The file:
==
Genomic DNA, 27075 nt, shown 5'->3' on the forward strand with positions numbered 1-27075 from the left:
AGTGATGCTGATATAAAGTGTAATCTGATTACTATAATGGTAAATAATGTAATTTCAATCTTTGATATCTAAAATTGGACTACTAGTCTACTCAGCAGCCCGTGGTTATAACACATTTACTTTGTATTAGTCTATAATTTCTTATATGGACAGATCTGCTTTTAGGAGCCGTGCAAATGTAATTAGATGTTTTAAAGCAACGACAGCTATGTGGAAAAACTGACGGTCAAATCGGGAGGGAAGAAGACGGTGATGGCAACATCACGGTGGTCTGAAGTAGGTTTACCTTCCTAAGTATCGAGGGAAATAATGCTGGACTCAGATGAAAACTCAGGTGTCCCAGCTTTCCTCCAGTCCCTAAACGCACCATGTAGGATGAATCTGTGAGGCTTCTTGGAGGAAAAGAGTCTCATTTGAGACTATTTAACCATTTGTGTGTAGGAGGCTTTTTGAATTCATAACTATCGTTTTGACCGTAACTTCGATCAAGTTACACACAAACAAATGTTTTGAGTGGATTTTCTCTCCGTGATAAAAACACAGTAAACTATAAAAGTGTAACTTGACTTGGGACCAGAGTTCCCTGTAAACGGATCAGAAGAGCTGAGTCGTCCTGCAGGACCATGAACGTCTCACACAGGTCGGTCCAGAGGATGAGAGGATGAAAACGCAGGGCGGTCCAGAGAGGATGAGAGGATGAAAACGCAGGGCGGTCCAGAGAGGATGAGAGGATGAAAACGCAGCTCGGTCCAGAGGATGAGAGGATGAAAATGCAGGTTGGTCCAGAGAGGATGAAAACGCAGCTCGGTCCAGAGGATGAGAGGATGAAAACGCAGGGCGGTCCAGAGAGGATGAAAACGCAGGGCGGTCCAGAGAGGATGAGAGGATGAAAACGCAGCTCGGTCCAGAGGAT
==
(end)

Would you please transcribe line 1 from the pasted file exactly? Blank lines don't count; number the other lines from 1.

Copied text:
Genomic DNA, 27075 nt, shown 5'->3' on the forward strand with positions numbered 1-27075 from the left: